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Egyptians are Calling for President Abdul Fattah al-Sisi to Step Down

Protesters took to the streets of Suez and Cairo to demand that al-Sisi resign.

This past weekend, more than 200 protesters took to the streets in the port city of Suez and the Tahrir Sqaure in Cairo. The BBC reports that these protests are in response to a series of videos which were posted online by businessman and actor, Mohamed Ali, and showed Egypt's President Abdul Fattah al-Sisi allegedly spending state resources on luxury accommodation while the country struggles with poverty. While the protests continued well into yesterday, Al-Sisi has since dismissed the corruption allegations against him and referred to them as mere "slander and lies".


President al-Sisi took over from Egypt's first democratically elected president, Mohamed Morsi, in a military coup six years ago. Since al-Sisi came to power, he has cracked down heavily on any political dissidents and issued a nationwide ban on protests. However, with rising costs that are a direct result of al-Sisi's 2016 decision to cut subsidies and implement tax reforms in order to reduce the country's deficit, these protests may be rare but not surprising.

Mohamad Elmasry, the chairperson of the media and journalism programme at the Doha Institute for Graduate Studies spoke to Aljazeera and said that, "Millions of people have watched his videos, while his anti-Sisi hashtags have gone viral." Elmasry added that, "This is something that is a legitimate threat to the el-Sisi government - if it wasn't a legitimate threat, then el-Sisi wouldn't have come out and responded directly to Mohamed Ali at last week's youth conference."

Thus far, at least 220 have been arrested for participating in the protests as well as filming the events and posting them online, according to The Guardian.

Interview

Interview: Bizzle Osikoya Is the A&R Shaping the Voice of a New Generation

We caught up with the A&R expert and co-founder of The Plug Management to talk about the fast-rising demand for Nigerian music and what it takes to break out as an artist.

The meteoric rise of Nigeria's burgeoning music industry over the last few years is definitely one for the books. From high profile collaborations that have graced international charts to appearances on American late night TV and a Grammy nomination, the Nigerian sound is sitting at the epicenter of a global conversation that the world—including Queen Bey herself —seem to scrabbling to get a piece of the action.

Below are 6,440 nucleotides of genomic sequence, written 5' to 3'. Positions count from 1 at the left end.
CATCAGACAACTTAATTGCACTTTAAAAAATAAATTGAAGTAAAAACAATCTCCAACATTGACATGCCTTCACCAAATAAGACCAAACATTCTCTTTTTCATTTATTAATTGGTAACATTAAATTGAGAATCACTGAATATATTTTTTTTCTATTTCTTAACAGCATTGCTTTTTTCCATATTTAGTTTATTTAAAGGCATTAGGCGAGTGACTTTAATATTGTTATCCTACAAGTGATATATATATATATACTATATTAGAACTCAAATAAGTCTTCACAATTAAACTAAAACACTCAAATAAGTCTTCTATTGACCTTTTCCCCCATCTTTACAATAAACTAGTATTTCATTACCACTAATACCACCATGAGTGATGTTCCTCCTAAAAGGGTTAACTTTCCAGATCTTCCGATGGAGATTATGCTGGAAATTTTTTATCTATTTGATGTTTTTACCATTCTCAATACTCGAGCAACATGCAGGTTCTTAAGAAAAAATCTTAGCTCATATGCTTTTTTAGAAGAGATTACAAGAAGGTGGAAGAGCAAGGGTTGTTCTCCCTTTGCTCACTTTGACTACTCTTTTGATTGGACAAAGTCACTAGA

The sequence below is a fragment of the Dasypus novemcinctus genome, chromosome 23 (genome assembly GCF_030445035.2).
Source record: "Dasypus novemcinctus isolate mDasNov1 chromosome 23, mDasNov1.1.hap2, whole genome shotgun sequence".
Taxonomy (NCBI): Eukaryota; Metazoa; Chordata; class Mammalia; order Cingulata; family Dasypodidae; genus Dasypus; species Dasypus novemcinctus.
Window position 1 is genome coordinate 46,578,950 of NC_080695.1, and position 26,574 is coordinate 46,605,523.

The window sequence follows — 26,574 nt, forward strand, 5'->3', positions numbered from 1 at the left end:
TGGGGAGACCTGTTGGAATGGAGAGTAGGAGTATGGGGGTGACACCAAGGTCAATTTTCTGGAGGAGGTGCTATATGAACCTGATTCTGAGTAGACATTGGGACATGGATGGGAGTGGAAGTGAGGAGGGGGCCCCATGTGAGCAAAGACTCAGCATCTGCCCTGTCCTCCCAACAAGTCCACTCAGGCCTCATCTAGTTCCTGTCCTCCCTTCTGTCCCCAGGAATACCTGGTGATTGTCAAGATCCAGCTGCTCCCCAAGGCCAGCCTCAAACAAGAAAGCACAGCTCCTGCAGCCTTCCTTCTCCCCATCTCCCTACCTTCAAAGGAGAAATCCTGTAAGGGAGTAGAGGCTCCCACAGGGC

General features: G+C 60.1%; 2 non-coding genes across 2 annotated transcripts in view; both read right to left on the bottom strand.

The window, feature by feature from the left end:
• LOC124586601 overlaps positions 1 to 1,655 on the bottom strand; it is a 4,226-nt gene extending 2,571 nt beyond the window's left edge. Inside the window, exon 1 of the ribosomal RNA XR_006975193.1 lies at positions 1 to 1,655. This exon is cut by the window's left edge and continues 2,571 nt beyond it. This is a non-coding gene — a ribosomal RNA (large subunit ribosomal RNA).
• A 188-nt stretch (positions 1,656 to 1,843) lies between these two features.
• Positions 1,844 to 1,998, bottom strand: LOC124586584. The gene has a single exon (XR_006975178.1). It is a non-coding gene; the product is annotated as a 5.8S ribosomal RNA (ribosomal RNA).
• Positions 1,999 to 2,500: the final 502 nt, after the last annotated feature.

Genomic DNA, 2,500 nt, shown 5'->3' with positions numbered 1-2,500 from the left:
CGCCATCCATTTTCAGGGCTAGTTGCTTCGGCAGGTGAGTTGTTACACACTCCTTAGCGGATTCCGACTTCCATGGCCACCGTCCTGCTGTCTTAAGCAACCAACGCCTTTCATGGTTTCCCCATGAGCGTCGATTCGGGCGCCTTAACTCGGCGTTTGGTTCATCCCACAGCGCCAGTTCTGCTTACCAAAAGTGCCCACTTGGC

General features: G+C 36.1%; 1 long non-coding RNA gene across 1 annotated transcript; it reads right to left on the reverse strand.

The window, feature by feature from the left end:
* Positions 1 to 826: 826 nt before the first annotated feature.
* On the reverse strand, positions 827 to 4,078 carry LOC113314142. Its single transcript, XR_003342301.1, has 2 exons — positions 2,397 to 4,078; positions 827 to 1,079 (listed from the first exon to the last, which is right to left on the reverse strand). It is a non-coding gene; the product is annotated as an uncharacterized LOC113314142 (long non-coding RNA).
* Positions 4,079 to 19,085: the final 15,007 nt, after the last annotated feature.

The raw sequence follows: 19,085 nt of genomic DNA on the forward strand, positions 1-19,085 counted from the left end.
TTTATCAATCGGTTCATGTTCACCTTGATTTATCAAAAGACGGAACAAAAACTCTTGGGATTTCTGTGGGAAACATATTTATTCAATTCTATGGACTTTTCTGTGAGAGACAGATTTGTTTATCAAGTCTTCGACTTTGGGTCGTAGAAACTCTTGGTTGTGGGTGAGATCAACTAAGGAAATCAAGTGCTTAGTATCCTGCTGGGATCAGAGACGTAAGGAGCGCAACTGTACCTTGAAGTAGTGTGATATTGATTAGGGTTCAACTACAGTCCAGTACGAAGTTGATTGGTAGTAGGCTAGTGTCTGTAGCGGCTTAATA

However, way before this global infiltration and westernized conflation of Africa's assortment of genres into one Afrobeats, Bizzle Osikoya was studying Music Business in England and plotting for a way to be a part of what he knew was inevitable. "I remember going to clubs in school and they would always play Jamaican music but rarely Nigerian songs. I knew we made good music here but I knew I couldn't sing. So I was motivated to come back, go behind the scenes, and see how we can make that crossover possible," he tells OkayAfrica.

More than a decade after making the intrepid decision to venture into A&R, helping artists find and develop their sound, Bizzle's creative genius has cascaded across different musical generations, from the piracy rife CD mix era with artists like Naeto C, Wande Coal and Dr. Sid to a streaming era populated with hits from Reekado Banks, Tiwa Savage and Davido.

Following the success of his latest project, Oxlade's Oxygene, we caught up with the A&R expert and co-founder of the Plug Management—a talent management company that has managed Davido, Peruzzi and DJ Obi—to talk about what it takes to break out as an artist, the fast-rising demand for Nigerian music, and how "alté" is not the same thing as alternative music.

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In Photos: 'Covid' is Cape Town's New Informal Settlement for Those Displaced by the Pandemic

Cape Town residents whose livelihoods are impacted by the coronavirus pandemic are building new homes in a place they call 'Covid'.